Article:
The above are some ideas on how to help your recruitment team create a great first impression. I would also like to outline something you should never do.
Don’t do this
Never pretend to be a candidate and apply for one of your own jobs to assess your recruiter. I’ve known lots of people try this and it has one massive downside. It undermines the trust you should have in your recruiter. Trust is important. Trust that they will do their job and that you will do yours. If you don’t trust them why are you working with them to find great talent?
It’s your job as a hiring manager to put in place processes and activities that ensure you’re not turning people away at the first hurdle. Working with your recruiter to create a great first impression is a good starting point.
How do you try to ensure a positive first impression when working with recruiters?
Have you had a bad experience with a recruiter – please leave your thoughts in the comments.
When recruiting software testers many hiring managers often look for the impossible candidate who can do everything.
These people don’t exist yet many hiring managers continue to place job adverts that seek out these candidates.
What follows are 5 ways that will help you to create effective adverts for recruiting software testers
When I was early in my hiring career I created the usual generic and weak job adverts that swamp the usual jobs boards.
I listed so many responsibilities, expectations and skills that most candidates didn’t apply. I was seeking the impossible candidate. I was seeking someone who could do everything.
If you do a quick search for testing jobs online you may notice that most of them fall in to two distinct categories.
The first group of adverts are seeking the impossible tester. More on the pitfalls of this later in this post.
The second are somewhat different and aim to seek the niche tester. These adverts are so specific that only a small percentage of testers would fit the bill.
For example they would be asking for “ability to raise a defect using work-flow X in tool Y” and “must be able to use Z best practice” etc. They are so specific that many people will move on to other adverts before considering applying for your job.
Neither style of advert is particularly helpful at getting great applicants. Don’t get me wrong – you will receive applications. There are lots of people applying for every job out there. I’m also sure that some of these styles of advert do work in certain contexts, but it’s my belief that to get great testers you need to do something different.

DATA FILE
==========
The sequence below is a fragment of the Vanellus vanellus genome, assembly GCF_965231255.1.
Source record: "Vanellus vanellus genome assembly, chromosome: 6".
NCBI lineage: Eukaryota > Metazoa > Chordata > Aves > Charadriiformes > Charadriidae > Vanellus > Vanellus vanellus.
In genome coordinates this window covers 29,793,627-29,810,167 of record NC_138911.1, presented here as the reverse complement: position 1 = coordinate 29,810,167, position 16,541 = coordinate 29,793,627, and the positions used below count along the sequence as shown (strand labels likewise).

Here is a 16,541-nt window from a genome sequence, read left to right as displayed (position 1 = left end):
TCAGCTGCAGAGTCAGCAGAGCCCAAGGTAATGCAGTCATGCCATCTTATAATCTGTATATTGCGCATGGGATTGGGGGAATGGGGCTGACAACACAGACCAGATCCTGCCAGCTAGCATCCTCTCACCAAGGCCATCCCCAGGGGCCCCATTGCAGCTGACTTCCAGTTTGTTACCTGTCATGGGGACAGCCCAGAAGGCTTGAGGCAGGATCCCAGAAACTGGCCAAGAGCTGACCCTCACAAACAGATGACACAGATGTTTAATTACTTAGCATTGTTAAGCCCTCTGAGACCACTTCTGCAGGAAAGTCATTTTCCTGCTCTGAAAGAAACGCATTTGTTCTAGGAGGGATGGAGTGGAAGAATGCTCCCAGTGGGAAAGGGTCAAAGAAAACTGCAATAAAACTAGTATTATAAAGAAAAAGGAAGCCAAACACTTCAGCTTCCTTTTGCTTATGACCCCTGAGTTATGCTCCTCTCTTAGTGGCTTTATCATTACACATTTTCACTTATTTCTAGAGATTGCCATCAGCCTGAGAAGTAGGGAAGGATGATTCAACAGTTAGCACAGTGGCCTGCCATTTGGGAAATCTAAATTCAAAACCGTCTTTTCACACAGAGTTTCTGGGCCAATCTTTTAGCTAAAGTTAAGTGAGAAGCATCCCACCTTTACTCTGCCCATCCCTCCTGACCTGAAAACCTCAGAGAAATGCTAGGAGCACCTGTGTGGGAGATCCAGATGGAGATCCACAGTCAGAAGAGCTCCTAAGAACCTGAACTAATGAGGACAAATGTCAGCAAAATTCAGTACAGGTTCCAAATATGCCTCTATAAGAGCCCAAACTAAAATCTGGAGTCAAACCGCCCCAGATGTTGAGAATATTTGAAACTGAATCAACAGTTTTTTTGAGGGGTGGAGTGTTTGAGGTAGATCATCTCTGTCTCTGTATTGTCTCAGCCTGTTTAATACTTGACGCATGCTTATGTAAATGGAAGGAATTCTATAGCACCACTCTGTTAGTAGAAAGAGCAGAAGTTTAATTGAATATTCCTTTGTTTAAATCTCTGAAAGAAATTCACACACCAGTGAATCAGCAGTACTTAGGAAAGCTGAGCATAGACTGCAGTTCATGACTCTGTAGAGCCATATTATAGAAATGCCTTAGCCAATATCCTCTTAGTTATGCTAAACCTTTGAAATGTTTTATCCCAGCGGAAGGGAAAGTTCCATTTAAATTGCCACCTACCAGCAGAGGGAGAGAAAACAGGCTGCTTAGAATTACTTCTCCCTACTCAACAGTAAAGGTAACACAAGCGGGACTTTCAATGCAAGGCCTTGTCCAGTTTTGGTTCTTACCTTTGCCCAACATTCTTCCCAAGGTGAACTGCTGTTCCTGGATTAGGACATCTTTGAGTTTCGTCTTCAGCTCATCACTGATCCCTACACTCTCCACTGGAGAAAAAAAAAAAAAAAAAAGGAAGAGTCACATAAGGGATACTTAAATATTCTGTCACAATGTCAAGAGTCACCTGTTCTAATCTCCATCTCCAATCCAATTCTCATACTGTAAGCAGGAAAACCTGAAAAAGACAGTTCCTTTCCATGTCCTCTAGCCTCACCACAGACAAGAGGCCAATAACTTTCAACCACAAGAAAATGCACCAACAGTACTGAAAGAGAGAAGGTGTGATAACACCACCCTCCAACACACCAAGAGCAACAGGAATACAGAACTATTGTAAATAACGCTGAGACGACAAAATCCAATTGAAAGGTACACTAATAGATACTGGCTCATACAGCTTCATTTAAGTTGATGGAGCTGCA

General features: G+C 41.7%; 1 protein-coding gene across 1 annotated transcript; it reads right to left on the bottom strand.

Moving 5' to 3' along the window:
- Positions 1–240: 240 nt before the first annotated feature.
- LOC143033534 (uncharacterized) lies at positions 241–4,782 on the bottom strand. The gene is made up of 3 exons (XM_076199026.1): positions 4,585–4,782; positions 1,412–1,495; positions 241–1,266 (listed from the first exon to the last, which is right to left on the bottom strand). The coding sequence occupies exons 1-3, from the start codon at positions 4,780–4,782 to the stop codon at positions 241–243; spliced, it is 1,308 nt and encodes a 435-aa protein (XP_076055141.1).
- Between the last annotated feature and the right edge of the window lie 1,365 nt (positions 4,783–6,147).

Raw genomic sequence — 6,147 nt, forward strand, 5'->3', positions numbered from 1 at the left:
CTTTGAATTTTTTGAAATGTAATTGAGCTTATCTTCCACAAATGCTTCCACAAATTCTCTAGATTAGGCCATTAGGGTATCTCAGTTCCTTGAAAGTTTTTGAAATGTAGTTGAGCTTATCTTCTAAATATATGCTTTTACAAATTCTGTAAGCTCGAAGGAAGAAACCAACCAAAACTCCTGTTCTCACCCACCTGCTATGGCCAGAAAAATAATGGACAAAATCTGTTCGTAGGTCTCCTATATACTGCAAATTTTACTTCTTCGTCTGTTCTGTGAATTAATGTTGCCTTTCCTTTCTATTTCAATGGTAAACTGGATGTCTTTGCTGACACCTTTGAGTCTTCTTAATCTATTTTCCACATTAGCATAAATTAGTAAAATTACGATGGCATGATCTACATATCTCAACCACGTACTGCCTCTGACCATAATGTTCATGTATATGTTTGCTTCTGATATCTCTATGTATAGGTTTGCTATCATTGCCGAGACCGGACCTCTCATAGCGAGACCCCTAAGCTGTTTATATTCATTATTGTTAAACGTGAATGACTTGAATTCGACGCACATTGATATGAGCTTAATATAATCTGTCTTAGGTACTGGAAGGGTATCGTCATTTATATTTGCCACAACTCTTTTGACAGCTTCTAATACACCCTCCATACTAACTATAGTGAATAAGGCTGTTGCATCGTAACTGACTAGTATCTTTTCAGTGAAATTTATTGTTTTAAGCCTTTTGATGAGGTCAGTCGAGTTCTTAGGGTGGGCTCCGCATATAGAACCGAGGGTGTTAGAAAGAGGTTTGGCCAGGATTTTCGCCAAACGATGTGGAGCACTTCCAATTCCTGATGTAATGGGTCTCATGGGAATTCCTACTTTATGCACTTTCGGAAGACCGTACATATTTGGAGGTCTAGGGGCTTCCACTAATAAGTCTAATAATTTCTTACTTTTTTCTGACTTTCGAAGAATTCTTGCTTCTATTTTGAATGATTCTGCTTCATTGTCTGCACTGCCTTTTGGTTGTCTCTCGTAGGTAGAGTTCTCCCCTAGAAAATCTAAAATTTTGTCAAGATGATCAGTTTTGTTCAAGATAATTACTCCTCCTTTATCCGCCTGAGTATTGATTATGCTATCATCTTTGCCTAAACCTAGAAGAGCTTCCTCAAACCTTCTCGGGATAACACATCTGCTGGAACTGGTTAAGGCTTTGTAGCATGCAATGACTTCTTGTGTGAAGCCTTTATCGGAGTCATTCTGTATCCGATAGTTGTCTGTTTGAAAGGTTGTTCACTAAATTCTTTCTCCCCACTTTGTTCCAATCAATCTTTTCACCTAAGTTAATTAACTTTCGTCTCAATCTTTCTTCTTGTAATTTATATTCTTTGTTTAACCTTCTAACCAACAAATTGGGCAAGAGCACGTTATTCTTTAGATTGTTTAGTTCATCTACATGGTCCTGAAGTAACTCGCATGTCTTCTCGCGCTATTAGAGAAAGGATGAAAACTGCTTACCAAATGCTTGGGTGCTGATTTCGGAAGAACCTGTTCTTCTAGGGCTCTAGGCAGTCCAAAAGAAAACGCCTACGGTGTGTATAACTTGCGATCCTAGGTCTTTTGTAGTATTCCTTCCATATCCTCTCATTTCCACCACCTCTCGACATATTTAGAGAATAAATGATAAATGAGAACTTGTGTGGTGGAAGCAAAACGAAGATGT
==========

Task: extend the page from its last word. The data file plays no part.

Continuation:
I believe it’s important to focus on the values of the person and the results that you expect.
The following 5 points may help you to create a different, and effective job advert. Included at the bottom is a sample job advert format.
1. Focus on your team’s values
Hiring someone who doesn’t meet your team’s values will have a corrosive effect on your culture.
It’s my belief that team fit is more important than technical ability.
If you have your values right then most candidates who share these values will learn, adapt and grow as your business does.
If you don’t have your values articulated then spending some time to write them down is helpful. I’ll be writing more about values (and behaviour) in the future as they are key to growing an effective team.
It is important to understand the problems your next hire is going to help you solve. This will help you to create a more focused job advert and ensure you’re interviewing for the right software tester. It will also give the applicant a deeper understanding of what the expectations of them are.
3. Don’t always copy what the masses are doing
When we started creating different styles of adverts at NewVoiceMedia many people were skeptical. As it happens the job adverts have worked well.
We often receive feedback stating our advert stands out for two reasons.
Reason number 1 is because they focus on the person as well as the skills. Reason number 2 is because they look and feels different; they are brief and succinct and promote our culture well.
Sometimes standing out from the masses is not helpful though. There may be a reason why the masses do something a certain way. But experiment, be brave and try something new. You can always change it based on feedback.
4. Stop using mandatory and optional sections in your advert
In my opinion most job adverts in the software testing industry contain two sections that I feel are not useful.
These are the “mandatory” and “optional” sections of skills and experience.